For the second time in two years, a proposed increase in electric rates for Rocky Mountain Power customers in Wyoming has been reduced – this time by more than half.
A settlement agreement proposed in June and agreed to by the Wyoming Public Service Commission will put in place a series of lower increases to Wyoming customers starting September 22. Residential customers will pay an average of $6 more a month, depending on usage. Under the original request, residents would have paid an average of $15 a month on top of what they’re paying now.
AARP Wyoming Director Tim Summers said he’s pleased that so many Rocky Mountain Power customers took the time to share their opinions of the requested increase with state regulators because their voices made such a difference.
“We know that this major increase would have affected many, many people in the state – people over 65, small business owners and people who already are having a hard time making ends meet,” he said.
The AARP Wyoming office intervened in the case on behalf of residents and small businesses throughout the state. It joined other organizations, such as the Wyoming Industrial Energy Consumers, the Wyoming Office of Consumer Advocate and the City of Casper among others, to oppose the increase.
To make its case for its members for the June hearing, AARP pulled together a team of national experts on utility issues to lend their expertise and testify in front of the Public Service Commission about the requested rate increase and hired a Wyoming attorney to intervene on behalf of residential and small business customers.
In this case, Rocky Mountain Power initially proposed requesting $97.9 million from Wyoming ratepayers in a request filed in November 2010. Rocky Mountain Power officials said they were seeking the increase to pay for system improvements driven by increasing demand and to meet the rising costs of serving customers in Wyoming, which is one of the fastest-growing states in its service region. While these system increases will benefit customers in all six states, Wyoming ratepayers were asked to pay only for the Wyoming share.
“We have to build some things to meet the desires of our customers, and the price was set to support those costs,” Rocky Mountain Power spokesman Dave Eskelson said. Eskelson said his company will bring future requests for increases over the next few years, even perhaps over the next decade.
During the months leading up to the June hearing, Rocky Mountain Power lowered its requested increase to about $80 million, but AARP and the other organizations that intervened in the case continued to work to cut the rate increase.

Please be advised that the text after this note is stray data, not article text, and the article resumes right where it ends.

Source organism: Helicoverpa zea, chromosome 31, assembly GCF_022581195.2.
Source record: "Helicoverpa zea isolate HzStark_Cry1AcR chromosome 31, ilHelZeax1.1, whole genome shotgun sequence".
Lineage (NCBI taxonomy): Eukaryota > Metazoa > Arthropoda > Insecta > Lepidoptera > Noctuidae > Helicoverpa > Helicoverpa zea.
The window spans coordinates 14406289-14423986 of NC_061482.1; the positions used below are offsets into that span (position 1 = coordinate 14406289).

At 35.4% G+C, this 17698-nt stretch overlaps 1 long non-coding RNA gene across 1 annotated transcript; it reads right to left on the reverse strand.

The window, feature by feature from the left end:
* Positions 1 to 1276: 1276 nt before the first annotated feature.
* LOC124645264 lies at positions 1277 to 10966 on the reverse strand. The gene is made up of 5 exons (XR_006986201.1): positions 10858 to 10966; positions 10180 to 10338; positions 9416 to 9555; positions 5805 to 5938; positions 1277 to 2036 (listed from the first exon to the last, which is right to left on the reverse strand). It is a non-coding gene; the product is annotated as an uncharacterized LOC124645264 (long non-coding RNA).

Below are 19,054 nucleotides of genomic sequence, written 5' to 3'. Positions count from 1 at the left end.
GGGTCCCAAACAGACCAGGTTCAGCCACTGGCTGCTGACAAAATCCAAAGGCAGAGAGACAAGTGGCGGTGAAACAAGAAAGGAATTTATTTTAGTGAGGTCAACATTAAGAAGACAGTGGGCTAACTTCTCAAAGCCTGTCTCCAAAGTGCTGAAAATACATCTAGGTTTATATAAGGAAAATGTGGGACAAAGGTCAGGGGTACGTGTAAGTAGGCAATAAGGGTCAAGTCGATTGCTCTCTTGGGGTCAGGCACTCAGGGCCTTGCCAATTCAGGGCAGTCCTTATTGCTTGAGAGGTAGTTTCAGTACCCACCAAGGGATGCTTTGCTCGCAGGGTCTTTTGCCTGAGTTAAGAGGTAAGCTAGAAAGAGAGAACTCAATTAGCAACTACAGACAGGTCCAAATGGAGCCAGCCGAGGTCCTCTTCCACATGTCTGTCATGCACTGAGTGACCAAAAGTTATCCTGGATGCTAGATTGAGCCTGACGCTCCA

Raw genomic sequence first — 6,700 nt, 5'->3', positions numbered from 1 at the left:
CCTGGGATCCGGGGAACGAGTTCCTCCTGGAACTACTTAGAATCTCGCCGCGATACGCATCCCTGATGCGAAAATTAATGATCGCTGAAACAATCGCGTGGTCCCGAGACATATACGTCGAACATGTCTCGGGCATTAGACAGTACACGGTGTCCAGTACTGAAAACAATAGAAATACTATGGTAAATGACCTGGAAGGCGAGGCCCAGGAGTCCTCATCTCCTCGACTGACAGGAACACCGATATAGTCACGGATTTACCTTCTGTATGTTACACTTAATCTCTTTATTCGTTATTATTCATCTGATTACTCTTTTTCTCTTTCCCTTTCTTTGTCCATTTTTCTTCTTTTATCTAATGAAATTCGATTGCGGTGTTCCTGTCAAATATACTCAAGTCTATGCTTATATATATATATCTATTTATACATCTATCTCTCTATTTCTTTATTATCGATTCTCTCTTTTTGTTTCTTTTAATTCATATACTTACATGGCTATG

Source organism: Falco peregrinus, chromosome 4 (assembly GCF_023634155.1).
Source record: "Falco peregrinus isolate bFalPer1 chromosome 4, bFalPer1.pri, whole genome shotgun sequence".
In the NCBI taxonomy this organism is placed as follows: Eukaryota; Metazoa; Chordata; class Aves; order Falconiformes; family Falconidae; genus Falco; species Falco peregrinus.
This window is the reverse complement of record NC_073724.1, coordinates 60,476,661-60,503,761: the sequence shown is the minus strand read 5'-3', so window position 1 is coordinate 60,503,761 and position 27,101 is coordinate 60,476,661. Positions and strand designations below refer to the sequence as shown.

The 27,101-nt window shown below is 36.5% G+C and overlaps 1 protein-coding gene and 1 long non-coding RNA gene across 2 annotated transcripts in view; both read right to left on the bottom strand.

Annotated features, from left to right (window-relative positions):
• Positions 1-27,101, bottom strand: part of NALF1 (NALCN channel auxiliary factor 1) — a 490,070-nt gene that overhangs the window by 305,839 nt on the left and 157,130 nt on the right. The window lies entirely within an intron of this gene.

Rocky Mountain Power serves thousands of residential, business, commercial and industrial customers across Wyoming and in five other states.
Since 2003, AARP Wyoming and other large utility consumer groups have reduced potential utility rate hikes by more than $200 million. On behalf of its members50+ consumers, AARP has worked on telephone, natural gas and electricity issues throughout the state.
“We hope our members and other residents of this state will continue to speak up when they have the chance on issues that are important to them,” Summers said. “It’s important that regulators and lawmakers hear their stories.”
The plan for the ADRC also calls for outreach through the state’s service providing agencies via a system of VOIP (voice over internet protocol) phones that clients could use to speak to and see the ADRC’s intake staff. Walter said that’s likely to come later; the VOIP phones cost $500 each.
Another piece under development, Walter said, is a searchable informational Web site. When it’s up and running, she added, it will comply with the Americans with Disabilities Act.
Because Wyoming is a large, sparsely populated state, not all services are available in every community. Center staff strives to make the most efficient use of their clients’ time, she said. “We might not be able to offer a local resource, but it will be the closest resource.”
One of the key resources that center staff has at its command is a database of all service providers – more than 7,000 federal and state agencies – that can provide some help and support. Work is now under way to complete that database using the same software that other agencies use to ensure easy access.
A pilot ADRC project in Natrona and Converse counties for residents of those counties closed its doors on April 1, 2009. But since the statewide initiative opened its virtual doors on March 14, more than 600 people from across Wyoming have called looking for help and information through mid-June, the most recent period for which information is available, Walter said.
The project is staffed by Southwest Wyoming Recovery Access Programs, which was one of three organizations that responded to the Health Department’s request for proposals. SW WRAP staff answers calls from 8 a.m. to 8 p.m. Monday through Saturday. Callers can leave a message at other times and will get a call back on the next working day.
Walter said the program is also partnering with Wyoming 211, a free and confidential referral system in Wyoming for health and human services information that launched in February. Calls received through that program will be routed to ADRC staff.
Walter said her 500-page report was worth the effort she put into it. Funding for the third year of the cycle depends on that report, which focused on the program’s sustainability. The only thing missing, she was told, was a pair of timelines. But overall, it was such a success that the Administration on Aging may require other states to include some of the same information, she said.
The Wyoming Aging and Disabilities Resource Center can be reached at 1-877-435-7851.